“La rentrée” is an institution peculiar to France. Straddling the first days of September, “the return” marks the moment when the country shudders back to life after a long and lazy summer. Students return to school and parents return to work. If the French year begins in September, the writer Stephen Clarke acerbically noted, it ends in May.
This year, however, early September also marks the surprising return of Emmanuel Macron. At first glance, this is not surprising: After all, he is still president and has two more years on his lease to the Elysee Palace. Instead, what is surprising — and deeply reassuring — is his return to life as a political presence in France and Europe.
Such a rentrée seemed preposterous a year ago. Last year at this time, Macron was reaping the political storm he helped to create. The summer was one of partings, all bitter and none sweet. His most popular minister, green activist Nicolas Hulot, quit as minister of the environment, citing his inability to stem the influence of industrial and agribusiness lobbies on government policies. His second-most-popular minister, socialist Gérard Collomb, quit as interior minister, hinting at his inability to stomach Macron’s “lack of humility.” His universally unpopular bodyguard and adviser Alexandre Benalla was reluctantly shown to the door after being caught on video pummeling a protester during a street demonstration.
By last September, Macron’s favorability ratings were in free fall, with 7 out of 10 respondents expressing their dissatisfaction. Pundits dissected what they referred to as Macron’s “vertical” approach to leadership, while voters decried what they saw as his indifference or scorn. Fittingly, one newspaper described the month as Macron’s “Black September.”
And all of this was before the human tidal wave known as “les Gilets Jaunes,” or yellow vests, surged across France. What had begun as a protest movement over a proposed gasoline tax — proposed, ironically, by Hulot to transition the country to clean sources of energy — transmogrified into a massive expression of discontent with Macron himself. More than 300,000 protesters took to the streets in mid-November and, with growing violence, continued their weekly demonstrations through the winter. By year’s end, a clearly rattled Macron, with his favorable polling numbers skirting the abyss of 20 percent, conceded a number of economic measures, including tax reductions and a bump in the minimum wage.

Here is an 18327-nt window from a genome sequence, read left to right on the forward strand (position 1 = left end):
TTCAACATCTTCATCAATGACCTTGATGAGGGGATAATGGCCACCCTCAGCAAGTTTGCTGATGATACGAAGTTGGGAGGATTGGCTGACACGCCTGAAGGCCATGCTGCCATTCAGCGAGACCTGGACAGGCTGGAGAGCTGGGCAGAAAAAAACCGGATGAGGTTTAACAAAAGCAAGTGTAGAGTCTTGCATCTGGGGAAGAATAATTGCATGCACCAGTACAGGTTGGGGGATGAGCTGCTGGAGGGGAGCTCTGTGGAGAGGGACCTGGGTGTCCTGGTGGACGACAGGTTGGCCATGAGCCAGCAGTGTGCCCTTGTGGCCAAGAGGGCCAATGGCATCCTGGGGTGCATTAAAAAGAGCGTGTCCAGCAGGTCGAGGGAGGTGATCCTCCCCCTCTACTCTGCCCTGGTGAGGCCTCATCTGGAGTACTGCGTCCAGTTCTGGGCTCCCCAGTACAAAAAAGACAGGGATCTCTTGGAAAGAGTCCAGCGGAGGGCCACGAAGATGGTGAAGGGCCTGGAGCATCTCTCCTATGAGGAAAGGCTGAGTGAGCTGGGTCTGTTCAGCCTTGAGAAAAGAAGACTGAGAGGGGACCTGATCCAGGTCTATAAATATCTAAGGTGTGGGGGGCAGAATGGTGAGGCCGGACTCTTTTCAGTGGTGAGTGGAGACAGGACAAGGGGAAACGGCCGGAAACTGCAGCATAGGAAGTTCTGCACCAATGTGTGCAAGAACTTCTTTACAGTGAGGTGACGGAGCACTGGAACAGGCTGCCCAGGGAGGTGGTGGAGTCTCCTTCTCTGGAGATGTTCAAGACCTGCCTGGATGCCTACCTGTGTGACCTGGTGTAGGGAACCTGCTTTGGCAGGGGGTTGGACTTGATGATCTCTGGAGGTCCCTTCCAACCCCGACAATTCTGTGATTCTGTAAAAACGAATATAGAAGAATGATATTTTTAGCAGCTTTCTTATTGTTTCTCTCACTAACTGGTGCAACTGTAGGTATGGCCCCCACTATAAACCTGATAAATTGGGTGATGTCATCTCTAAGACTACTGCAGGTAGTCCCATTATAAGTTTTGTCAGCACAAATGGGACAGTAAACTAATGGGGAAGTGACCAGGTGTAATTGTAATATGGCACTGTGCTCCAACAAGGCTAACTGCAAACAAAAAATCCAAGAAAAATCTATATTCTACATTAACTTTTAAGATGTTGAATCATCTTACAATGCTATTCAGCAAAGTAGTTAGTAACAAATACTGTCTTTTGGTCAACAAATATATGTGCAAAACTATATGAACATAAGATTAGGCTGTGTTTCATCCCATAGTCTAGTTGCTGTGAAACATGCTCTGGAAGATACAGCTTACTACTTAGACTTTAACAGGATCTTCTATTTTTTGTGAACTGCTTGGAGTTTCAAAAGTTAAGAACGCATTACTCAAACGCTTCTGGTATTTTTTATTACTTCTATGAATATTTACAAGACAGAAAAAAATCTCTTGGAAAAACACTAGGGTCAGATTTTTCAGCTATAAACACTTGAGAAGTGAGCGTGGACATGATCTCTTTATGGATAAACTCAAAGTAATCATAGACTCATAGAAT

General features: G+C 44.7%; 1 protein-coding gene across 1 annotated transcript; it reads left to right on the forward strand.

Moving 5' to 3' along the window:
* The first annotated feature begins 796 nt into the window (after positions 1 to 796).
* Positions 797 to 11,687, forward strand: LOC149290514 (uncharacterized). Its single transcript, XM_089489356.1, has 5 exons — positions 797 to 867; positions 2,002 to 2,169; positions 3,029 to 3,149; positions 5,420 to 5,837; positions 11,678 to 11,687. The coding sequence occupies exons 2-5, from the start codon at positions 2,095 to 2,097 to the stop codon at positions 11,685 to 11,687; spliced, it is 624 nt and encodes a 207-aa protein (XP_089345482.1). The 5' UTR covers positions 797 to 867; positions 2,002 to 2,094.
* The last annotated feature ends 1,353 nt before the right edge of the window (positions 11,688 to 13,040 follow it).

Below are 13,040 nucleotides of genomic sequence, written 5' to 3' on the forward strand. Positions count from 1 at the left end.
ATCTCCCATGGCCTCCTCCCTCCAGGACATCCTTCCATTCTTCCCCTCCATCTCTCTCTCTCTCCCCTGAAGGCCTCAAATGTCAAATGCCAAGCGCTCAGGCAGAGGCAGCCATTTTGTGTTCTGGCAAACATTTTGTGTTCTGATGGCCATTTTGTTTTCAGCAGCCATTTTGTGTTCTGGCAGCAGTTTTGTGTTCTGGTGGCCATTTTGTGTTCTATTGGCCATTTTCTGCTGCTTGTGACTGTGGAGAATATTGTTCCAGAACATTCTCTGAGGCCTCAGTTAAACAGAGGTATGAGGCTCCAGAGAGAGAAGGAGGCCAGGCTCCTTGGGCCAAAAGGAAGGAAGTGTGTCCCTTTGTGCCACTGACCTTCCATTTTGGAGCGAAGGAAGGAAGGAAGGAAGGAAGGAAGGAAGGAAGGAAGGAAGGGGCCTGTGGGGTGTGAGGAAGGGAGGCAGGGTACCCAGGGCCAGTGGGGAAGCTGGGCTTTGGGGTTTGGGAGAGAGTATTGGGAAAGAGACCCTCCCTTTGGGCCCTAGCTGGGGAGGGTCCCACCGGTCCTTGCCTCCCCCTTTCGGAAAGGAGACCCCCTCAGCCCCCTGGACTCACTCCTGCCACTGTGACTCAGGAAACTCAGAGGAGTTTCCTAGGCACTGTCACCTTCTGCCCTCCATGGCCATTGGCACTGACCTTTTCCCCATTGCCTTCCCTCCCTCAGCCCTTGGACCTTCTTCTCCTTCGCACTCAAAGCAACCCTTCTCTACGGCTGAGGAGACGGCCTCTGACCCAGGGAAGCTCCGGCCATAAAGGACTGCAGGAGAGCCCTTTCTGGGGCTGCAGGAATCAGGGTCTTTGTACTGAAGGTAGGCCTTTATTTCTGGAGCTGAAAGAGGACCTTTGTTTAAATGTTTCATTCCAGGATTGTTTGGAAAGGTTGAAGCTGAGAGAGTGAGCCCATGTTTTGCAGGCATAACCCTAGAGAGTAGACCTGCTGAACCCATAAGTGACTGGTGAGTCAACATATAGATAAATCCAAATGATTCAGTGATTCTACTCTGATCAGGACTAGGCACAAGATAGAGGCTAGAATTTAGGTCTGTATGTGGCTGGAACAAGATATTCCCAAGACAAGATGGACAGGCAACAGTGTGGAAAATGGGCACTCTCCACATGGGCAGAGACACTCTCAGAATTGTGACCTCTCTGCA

More importantly, however, he also launched a “grand débat national” — something of a Hail Mary pass consisting of a long series of town halls across France held by government ministers. Though dismissed by critics as a public relations stunt, this exercise proved successful, though less as a means of political persuasion than as a show of political penance. Macron, in particular, was relentless, holding marathon sessions in small towns lasting several hours, at the end of which he was often the last man awake. Not only did he prove that he knew the ministerial dossiers better than his own ministers, but he also proved that he was willing to get to know the everyday lives and challenges of his fellow citizens.
During the summer months, Macron virtually vanished from view. At a news conference marking the end of his vacation, the president made clear that he had swapped verticality for horizontality, hubris for humility. Rather than posing as first in class, he was now first among equals. For the first time, he acknowledged the police had, at times, used excessive force against yellow vest demonstrators. Equally important, he insisted that he must be à l’écoute, or tuned in to the people. “We will overcome our challenges only by reconciling our differences and working together. … In order to succeed, we need to bring more Frenchmen and women along with us,” he said.
But as the subsequent Group of Seven meeting at Biarritz in August reminded French and foreign observers, horizontality is not the same as servility. Making good on a vow to devote his presidency to environmental challenges, Macron accused Brazil’s populist President Jair Bolsonaro of lying about his commitment to the environment in light of the rampaging fires in the Amazon. Bolsonaro’s subsequent insult of Brigitte Macron on Facebook, and Macron’s sharp reply, bolstered both popular sympathy and respect.
As for President Trump, Macron lavished him with attention but was never slavish, underscored by his surprise invitation to Iranian Foreign Minister Mohammad Javad Zarif. Zarif’s presence in Biarritz was hailed by the French media as a triumph, while Macron’s speech to the French from Biarritz was yet another sign of being à l’écoute. The immediate payback has been relatively impressive: According to recent polls, nearly 40 percent of respondents now approve of Macron, hailing in particular his defense of France’s interests on the global stage.
Inevitably, nothing is inevitable in politics. It remains to be seen whether Macron holds to his pledge of modesty and dialogue or reverts to his predilection for arrogance and monologue. At the very least, though, this much is certain: At a time when Britain and the United States seem to have lost their way, France has become an unexpected source of democratic stability under Macron. The comeback kid who still embodies the one of the last great hopes for liberal democracy could not have returned to the world stage at a more critical moment.
Robert D. Zaretsky is a professor of modern European intellectual and cultural history at the University of Houston and the author of “Catherine & Diderot: The Empress, The Philosopher, and the Fate of the Enlightenment.”